Video Friday: Scary UAVs, Friendly Exoskeletons, and Cheetah Gets a Tail

Now that Curiosity is safely on Mars, we'll get you caught up with this week's other robotics news

2 min read
Video Friday: Scary UAVs, Friendly Exoskeletons, and Cheetah Gets a Tail

Curiosity self-portrait. Larger version here.

It's been a huge week for robots. Hopefully, you were able to follow along with us at JPL while we watched Curiosity land, and the landing, while arguably the most exciting part, is just the beginning of the awesomeness that we're expecting to come from the robot as it starts exploring Mars. We'll keep bringing you updates (albeit at a slightly less frantic pace) as Curiosity starts to drive around, and we're already planning a trip back to JPL to learn more about her autonomous capabilities.

Meanwhile, we've been neglecting some other robots a little bit since we've been covering Mars 24/7, so let's get caught up on everything else that's been going on with today's Video Friday.

Also taking place last week was AUVSI Unmanned Systems North America in Las Vegas, and we heard that the expo hall was pretty wild this year. Lockheed Martin put together a highlight vid of some of the programs and systems that it featured this year, set to some music from The Matrix, if I'm not mistaken.

 

 

Ekso Bionics has introduced a new version of its rehab exoskeletion, featuring several new walking modes and a wireless sensing system.

Still no word on when we can expect a model that will turn us all into superheroes.

[ Ekso Bionics ]

 

 

Speaking of exoskeletons, this is a slightly less fancy version that a little girl named Emma uses to help her compensate for underdeveloped arms. The Wilmington Robotic Exoskeleton (or WREX, no relation) is a 3D printed wearable framework with elastic bands that make Emma's arms weightless so that she can move them around: 

We're really looking forward to the day when 3D printers will be just another appliance that everyone will have at home, so that this kind of thing can be even easier to do.

[ Stratasys ]

 

 

Travis at Hizook got a tour of Artiaic a while back; it's a company that uses robots to create tile mosaics faster and more efficiently than humans can:

[ Artaic ] via [ Hizook ]

 

 

We've seen some great examples of how useful tails can be for fast-moving robots, so it makes perfect sense that if you're building a robotic cheetah (like MIT is), you'll want to give it a tail too. And it works, even when your robot is standing still:

[ MIT ]

 

 

And we'll finish up this week with a TED talk by Ken Goldberg from UC Berkeley on "4 Lessons from Robots about Being Human."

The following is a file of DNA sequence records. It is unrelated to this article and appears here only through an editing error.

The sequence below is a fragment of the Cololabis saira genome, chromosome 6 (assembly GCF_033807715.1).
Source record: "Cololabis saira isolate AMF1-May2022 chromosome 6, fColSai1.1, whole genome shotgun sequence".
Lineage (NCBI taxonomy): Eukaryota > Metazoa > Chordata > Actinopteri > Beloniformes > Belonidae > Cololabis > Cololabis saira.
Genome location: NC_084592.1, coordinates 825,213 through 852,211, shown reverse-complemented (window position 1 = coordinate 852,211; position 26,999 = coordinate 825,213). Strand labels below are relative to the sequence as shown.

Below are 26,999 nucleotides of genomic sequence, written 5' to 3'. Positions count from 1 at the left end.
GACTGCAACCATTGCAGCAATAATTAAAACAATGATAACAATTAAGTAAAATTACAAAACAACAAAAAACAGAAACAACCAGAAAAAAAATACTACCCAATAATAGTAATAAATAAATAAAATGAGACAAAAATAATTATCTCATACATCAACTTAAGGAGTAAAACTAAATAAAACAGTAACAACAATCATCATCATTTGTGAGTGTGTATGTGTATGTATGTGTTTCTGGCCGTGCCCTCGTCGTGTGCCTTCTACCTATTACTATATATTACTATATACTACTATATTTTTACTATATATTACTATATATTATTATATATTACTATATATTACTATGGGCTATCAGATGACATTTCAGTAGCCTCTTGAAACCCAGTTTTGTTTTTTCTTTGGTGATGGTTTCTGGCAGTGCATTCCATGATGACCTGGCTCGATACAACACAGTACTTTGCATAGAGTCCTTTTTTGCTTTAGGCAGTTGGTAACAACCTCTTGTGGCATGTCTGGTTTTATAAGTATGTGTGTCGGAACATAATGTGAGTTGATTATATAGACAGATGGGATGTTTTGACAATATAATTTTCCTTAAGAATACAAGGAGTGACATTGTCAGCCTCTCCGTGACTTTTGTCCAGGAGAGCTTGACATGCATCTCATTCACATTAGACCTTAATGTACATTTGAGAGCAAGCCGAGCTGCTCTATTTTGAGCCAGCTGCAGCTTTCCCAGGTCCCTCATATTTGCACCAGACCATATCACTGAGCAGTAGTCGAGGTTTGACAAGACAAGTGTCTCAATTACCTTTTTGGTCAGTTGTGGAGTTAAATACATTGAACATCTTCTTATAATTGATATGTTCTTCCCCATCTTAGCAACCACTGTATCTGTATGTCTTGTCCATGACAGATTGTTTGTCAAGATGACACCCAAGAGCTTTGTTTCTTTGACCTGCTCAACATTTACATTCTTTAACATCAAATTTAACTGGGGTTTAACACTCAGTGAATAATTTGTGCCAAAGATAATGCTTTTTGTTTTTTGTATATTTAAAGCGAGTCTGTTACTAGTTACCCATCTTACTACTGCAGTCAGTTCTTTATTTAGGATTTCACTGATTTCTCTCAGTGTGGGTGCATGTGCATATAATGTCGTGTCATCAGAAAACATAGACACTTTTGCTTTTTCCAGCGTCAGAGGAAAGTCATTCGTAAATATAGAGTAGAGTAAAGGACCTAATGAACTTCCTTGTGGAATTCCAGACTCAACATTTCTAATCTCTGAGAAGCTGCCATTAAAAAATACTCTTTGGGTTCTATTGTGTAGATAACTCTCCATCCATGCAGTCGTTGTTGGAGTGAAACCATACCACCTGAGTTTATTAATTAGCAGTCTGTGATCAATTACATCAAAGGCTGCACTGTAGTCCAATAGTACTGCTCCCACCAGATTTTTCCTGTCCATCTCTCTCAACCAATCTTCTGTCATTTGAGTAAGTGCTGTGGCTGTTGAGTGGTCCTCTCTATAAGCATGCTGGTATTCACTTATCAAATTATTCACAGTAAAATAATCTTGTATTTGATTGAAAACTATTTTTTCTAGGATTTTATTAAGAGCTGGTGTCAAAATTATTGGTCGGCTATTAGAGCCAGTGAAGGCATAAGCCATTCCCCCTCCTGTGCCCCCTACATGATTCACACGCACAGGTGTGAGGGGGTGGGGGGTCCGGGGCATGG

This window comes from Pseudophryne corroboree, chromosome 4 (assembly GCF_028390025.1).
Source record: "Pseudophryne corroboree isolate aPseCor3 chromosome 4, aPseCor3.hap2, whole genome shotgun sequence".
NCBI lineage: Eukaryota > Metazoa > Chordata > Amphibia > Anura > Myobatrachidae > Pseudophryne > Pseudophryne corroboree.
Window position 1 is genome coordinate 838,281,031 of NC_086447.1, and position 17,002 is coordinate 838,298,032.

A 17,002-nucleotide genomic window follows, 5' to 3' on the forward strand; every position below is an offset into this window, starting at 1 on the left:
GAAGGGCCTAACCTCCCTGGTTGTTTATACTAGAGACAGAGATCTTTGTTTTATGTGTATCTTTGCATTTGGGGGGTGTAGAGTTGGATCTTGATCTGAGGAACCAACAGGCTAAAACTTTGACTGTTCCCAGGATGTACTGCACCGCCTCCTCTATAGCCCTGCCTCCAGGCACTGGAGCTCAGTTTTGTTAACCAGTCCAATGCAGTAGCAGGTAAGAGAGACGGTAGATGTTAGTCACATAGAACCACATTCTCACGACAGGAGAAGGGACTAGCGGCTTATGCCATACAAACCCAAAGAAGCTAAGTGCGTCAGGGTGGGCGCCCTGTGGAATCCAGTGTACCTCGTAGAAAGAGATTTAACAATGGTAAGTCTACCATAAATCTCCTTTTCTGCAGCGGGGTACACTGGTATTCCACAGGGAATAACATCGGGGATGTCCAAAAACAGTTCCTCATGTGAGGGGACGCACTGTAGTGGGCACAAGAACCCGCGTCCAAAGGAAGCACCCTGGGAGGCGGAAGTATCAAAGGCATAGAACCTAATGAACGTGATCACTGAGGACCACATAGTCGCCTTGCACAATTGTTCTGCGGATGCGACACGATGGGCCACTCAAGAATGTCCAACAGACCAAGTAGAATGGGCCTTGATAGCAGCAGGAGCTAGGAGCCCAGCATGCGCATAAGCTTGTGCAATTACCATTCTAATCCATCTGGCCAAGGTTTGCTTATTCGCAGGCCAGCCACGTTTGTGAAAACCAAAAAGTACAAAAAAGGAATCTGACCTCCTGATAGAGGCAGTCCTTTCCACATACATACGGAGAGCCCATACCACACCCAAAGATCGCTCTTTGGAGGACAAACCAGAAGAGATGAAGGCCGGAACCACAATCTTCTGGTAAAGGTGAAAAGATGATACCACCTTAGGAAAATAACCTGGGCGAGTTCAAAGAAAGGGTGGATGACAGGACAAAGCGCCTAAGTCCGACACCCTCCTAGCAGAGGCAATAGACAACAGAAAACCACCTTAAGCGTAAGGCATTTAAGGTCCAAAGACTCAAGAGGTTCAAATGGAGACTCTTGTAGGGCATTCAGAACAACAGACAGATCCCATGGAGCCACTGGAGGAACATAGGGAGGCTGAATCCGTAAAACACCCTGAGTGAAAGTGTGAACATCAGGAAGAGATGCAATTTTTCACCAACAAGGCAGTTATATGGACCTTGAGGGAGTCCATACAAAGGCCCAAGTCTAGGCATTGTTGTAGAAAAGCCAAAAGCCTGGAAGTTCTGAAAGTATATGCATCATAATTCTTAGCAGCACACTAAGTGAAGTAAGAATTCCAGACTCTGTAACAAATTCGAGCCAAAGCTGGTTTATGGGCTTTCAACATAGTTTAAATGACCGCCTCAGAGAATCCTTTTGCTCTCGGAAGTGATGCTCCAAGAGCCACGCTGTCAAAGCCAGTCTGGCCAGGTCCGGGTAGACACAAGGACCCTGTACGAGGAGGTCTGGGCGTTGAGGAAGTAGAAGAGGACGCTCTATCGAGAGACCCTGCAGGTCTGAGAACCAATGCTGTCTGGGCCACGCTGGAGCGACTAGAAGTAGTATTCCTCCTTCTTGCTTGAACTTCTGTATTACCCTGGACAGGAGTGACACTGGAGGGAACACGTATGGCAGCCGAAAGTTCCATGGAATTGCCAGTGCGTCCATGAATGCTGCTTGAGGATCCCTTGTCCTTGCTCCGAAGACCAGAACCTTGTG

[ TEDxBerkeley ]

The Conversation (0)

How the U.S. Army Is Turning Robots Into Team Players

Engineers battle the limits of deep learning for battlefield bots

11 min read
Robot with threads near a fallen branch

RoMan, the Army Research Laboratory's robotic manipulator, considers the best way to grasp and move a tree branch at the Adelphi Laboratory Center, in Maryland.

Evan Ackerman
LightGreen

“I should probably not be standing this close," I think to myself, as the robot slowly approaches a large tree branch on the floor in front of me. It's not the size of the branch that makes me nervous—it's that the robot is operating autonomously, and that while I know what it's supposed to do, I'm not entirely sure what it will do. If everything works the way the roboticists at the U.S. Army Research Laboratory (ARL) in Adelphi, Md., expect, the robot will identify the branch, grasp it, and drag it out of the way. These folks know what they're doing, but I've spent enough time around robots that I take a small step backwards anyway.

This article is part of our special report on AI, “The Great AI Reckoning.”

The robot, named RoMan, for Robotic Manipulator, is about the size of a large lawn mower, with a tracked base that helps it handle most kinds of terrain. At the front, it has a squat torso equipped with cameras and depth sensors, as well as a pair of arms that were harvested from a prototype disaster-response robot originally developed at NASA's Jet Propulsion Laboratory for a DARPA robotics competition. RoMan's job today is roadway clearing, a multistep task that ARL wants the robot to complete as autonomously as possible. Instead of instructing the robot to grasp specific objects in specific ways and move them to specific places, the operators tell RoMan to "go clear a path." It's then up to the robot to make all the decisions necessary to achieve that objective.

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